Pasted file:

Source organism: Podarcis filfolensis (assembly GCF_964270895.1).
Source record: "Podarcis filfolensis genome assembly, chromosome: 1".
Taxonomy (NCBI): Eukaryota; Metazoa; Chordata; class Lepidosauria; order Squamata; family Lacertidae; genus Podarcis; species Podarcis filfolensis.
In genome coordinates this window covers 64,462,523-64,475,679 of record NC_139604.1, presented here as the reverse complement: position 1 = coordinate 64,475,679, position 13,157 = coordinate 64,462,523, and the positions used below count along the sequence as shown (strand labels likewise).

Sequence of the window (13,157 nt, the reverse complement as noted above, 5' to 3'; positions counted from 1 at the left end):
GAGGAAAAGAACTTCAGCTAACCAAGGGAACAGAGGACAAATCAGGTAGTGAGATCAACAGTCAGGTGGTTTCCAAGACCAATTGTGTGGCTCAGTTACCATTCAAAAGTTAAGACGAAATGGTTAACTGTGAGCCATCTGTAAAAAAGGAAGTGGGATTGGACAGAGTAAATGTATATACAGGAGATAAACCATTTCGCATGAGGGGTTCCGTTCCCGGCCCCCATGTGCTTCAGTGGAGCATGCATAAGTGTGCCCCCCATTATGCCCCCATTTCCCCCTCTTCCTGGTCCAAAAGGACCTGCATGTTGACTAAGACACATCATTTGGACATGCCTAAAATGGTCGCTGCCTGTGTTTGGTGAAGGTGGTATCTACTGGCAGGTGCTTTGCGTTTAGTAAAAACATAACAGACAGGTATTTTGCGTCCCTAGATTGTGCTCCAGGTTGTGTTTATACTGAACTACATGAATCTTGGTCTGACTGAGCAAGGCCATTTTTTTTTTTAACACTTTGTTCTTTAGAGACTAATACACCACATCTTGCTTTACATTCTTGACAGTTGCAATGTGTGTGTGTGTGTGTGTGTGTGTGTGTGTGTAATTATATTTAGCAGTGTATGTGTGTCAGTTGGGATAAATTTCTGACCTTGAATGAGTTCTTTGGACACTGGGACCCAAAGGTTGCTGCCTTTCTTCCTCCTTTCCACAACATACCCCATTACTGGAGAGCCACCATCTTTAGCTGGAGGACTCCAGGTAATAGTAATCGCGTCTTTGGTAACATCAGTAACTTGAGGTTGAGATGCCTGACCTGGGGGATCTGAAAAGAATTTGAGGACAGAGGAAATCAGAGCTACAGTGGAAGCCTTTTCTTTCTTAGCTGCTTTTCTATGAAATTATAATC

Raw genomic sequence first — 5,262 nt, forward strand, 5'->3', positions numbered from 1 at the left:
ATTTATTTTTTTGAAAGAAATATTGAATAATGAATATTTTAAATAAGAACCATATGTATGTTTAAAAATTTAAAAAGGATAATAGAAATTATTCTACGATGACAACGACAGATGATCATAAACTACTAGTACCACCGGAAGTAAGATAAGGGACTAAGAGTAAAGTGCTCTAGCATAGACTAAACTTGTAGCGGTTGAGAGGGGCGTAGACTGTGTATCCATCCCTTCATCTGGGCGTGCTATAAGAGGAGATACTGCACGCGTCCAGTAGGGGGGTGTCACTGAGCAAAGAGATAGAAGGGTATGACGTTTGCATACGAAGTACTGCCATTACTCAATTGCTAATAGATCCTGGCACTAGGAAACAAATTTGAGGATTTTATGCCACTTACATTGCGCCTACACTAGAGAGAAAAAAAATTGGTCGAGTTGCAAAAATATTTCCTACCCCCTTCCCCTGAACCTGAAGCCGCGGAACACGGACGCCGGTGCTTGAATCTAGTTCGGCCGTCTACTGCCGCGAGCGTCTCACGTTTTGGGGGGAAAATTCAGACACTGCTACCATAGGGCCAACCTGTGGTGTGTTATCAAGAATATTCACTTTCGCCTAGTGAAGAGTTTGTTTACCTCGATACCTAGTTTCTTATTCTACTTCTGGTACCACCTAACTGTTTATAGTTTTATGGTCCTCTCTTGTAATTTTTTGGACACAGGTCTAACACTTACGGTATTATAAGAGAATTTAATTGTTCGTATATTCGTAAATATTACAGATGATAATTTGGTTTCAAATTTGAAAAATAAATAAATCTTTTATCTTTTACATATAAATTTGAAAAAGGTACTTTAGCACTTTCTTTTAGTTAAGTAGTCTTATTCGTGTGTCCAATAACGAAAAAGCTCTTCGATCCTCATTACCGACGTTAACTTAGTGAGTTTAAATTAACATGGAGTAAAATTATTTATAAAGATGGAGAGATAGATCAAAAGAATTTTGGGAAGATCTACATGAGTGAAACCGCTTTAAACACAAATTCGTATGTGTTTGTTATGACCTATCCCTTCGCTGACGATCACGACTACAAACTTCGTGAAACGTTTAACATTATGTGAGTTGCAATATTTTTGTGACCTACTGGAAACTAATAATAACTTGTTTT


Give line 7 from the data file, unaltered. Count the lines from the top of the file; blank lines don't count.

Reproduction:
Raw genomic sequence first — 5,262 nt, forward strand, 5'->3', positions numbered from 1 at the left: